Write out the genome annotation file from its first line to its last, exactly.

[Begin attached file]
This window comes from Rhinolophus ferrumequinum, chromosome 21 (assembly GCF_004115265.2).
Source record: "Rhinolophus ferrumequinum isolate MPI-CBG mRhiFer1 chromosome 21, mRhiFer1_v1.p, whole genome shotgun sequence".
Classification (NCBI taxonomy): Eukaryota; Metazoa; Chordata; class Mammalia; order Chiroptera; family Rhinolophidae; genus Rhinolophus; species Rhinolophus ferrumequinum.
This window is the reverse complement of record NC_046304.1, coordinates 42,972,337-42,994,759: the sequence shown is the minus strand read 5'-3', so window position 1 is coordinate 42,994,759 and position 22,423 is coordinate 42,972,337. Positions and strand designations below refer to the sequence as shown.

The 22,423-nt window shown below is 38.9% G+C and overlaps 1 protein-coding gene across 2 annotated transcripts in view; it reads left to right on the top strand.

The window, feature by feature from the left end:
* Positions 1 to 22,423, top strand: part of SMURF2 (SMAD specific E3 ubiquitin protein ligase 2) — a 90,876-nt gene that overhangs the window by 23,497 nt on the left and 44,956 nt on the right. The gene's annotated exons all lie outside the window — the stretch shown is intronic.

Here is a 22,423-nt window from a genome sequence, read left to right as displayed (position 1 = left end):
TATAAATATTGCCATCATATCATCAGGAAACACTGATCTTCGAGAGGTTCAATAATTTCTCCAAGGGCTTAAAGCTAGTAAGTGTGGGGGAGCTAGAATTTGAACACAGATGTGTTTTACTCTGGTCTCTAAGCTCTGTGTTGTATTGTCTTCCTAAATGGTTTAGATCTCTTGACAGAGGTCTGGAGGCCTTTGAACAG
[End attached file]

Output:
This window comes from Rhinolophus ferrumequinum, chromosome 21 (assembly GCF_004115265.2).
Source record: "Rhinolophus ferrumequinum isolate MPI-CBG mRhiFer1 chromosome 21, mRhiFer1_v1.p, whole genome shotgun sequence".
Classification (NCBI taxonomy): Eukaryota; Metazoa; Chordata; class Mammalia; order Chiroptera; family Rhinolophidae; genus Rhinolophus; species Rhinolophus ferrumequinum.
This window is the reverse complement of record NC_046304.1, coordinates 42,972,337-42,994,759: the sequence shown is the minus strand read 5'-3', so window position 1 is coordinate 42,994,759 and position 22,423 is coordinate 42,972,337. Positions and strand designations below refer to the sequence as shown.

The 22,423-nt window shown below is 38.9% G+C and overlaps 1 protein-coding gene across 2 annotated transcripts in view; it reads left to right on the top strand.

The window, feature by feature from the left end:
* Positions 1 to 22,423, top strand: part of SMURF2 (SMAD specific E3 ubiquitin protein ligase 2) — a 90,876-nt gene that overhangs the window by 23,497 nt on the left and 44,956 nt on the right. The gene's annotated exons all lie outside the window — the stretch shown is intronic.

Here is a 22,423-nt window from a genome sequence, read left to right as displayed (position 1 = left end):
TATAAATATTGCCATCATATCATCAGGAAACACTGATCTTCGAGAGGTTCAATAATTTCTCCAAGGGCTTAAAGCTAGTAAGTGTGGGGGAGCTAGAATTTGAACACAGATGTGTTTTACTCTGGTCTCTAAGCTCTGTGTTGTATTGTCTTCCTAAATGGTTTAGATCTCTTGACAGAGGTCTGGAGGCCTTTGAACAG